Repealing Obamacare once again at the top of the agenda when Congress returns from recess next week
- During their time away from DC, many Representatives have faced angry constituents who don’t want to lose their health coverage. At the same time, Republicans who opposed the original plan either because it was too harsh or not harsh enough, sat down together, reflected, and say they’re now on the same page, or almost. The head of the house Freedom Caucus (the group President Trump blamed for killing the first attempt) says an agreement with more moderate Republicans is just “2 or 3 days away.”
- The White House meanwhile has been pushing hard. President Trump saying a health care bill would pass “next week or shortly thereafter” (which in Trump-speak could also mean “never.”)
- Republicans have apparently decided that if they can reduce premiums for most people, those people won’t care as much if millions of others lose coverage. Congress can do this by eliminating mandatory benefits, and allowing companies to charge more to people who are already sick.
- One editor’s opinion: While congress coming to terms on a health plan may seem like a long shot given its colossal bungle earlier in the year, I’d bet right now on a bill passing in the House. Here’s why: if it doesn’t, and Obamacare doesn’t “explode”, and premiums don’t skyrocket, and insurance companies don’t pull out of the market en masse, changes will become exponentially harder to sell to the public next year. Also, any big tax reform hinges on rolling back Obamacare-related taxes on the wealthy.
- Another editor’s opinion: Just because President Trump needs a real accomplishment in his first 100 days and says a health care bill will pass means nothing. Congress is out of town so they really can’t get a true reading on whether members will go along with this compromise. Moderate Republicans just aren’t going to go along with what is really a way to stop covering people with pre-existing conditions even though they claim they are not doing that. Republicans are too divided on this to get enough votes for a majority.
Wikileaks May Not Be So Lovable After All…
- It’d be easy to make fun of the fact that during the campaign, President Trump famously declared: “I love Wikileaks,” yet may now be targeting the group for criminal prosecution. (After all, Trump declared his undying love for at least 2 other women before settling on Melania.)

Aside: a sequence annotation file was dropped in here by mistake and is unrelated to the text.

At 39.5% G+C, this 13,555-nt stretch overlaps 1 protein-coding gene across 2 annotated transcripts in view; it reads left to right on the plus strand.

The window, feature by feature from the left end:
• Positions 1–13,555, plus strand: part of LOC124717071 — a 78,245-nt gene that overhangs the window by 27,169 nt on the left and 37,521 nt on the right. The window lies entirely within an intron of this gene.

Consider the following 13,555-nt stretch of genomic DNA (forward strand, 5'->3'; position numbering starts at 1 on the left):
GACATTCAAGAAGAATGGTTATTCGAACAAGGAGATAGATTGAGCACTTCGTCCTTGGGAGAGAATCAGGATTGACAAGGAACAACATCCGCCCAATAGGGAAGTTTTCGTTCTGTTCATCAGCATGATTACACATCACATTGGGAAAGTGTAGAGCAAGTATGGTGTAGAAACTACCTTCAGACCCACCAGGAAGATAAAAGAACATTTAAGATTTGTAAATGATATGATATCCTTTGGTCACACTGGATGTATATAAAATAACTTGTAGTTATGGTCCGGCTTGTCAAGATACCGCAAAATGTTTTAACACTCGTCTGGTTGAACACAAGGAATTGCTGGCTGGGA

- But there’s nothing funny about this Washington Post story suggesting Wikileaks is squarely in the Justice Department’s cross-hairs. The Obama administration had considered similar legal action but determined prosecuting Wikileaks would be the same as going after a newspaper that published classified documents.
- If Justice proceeds, it will not focus on Wikileaks as a publisher, but rather as an abetter of those providing the leaks.
- There are probably plenty of embarrassed Democrats who would like to see Wikileaks prosecuted. Still, with a President who is less than sanguine about defending press freedoms, the success of any prosecution could have lasting impact on the media.
How Dare A Judge “On An Island In The Pacific” Block The President!
- Attorney General Jeff Sessions, the chief law enforcement officer and chief lawyer for the U.S. government, is now attacking our independent judiciary. In an interview on a conservative talk show, Sessions complained about the U.S. District Judge that blocked Trump’s revised travel ban, seeming to suggest that being from Hawaii disqualifies his legal actions:
“I really am amazed that a judge sitting on a island in the Pacific can issue an order that stops the president of the United States from what appears to be clearly his statutory and constitutional powers.”
- Hawaii Senator Brian Schatz, a Democrat, responded first by pointing out Sessions voted to approve that judge. After the DOJ issued a statement saying “Hawaii is, in fact, an island in the Pacific,” Schatz gave Sessions a basic geography lesson tweeting “State of Hawaii has many islands, not one island… Please use the google.”
Trump’s Self-Imposed Deadline on Russian Hacking Passes, With Zilch
- Remember when President-elect Trump said “I will appoint a team to give me a plan within 90 days of taking office” to investigate Russian hacking in the election and cybersecurity? Well, that deadline came and went… As Politico put it, “There is no team, there is no plan, and there is no clear answer from the White House.” And really, there is no surprise here either.
Trump’s 1st Tariff Could Be on Steel Imports
- Chinese steel now accounts for about 1/4 of the U.S. market. If the Commerce Department finds China is dumping (that is, selling below cost in order to gain market share) it could retaliate with tariffs.
- Unlike a lot of the President’s executive orders which reflect intent but don’t have a lot of teeth, congress expressly allows the President to impose tariffs for reasons of national security. So Trump made sure to emphasize the importance of steel to the U.S. military.
- Not surprisingly, steel stocks soared.
Thinking of Buying a Place In Canada “Just In Case”? That’s Getting a Lot More Expensive
- Toronto implemented a 15% “foreign buyer tax”, matching a similar levy already in place in Vancouver. Local government says it’s not anti-immigrant, but speculation by overseas investors has made prime housing virtually unaffordable. As we reported yesterday, China recently loosened restrictions on overseas investment.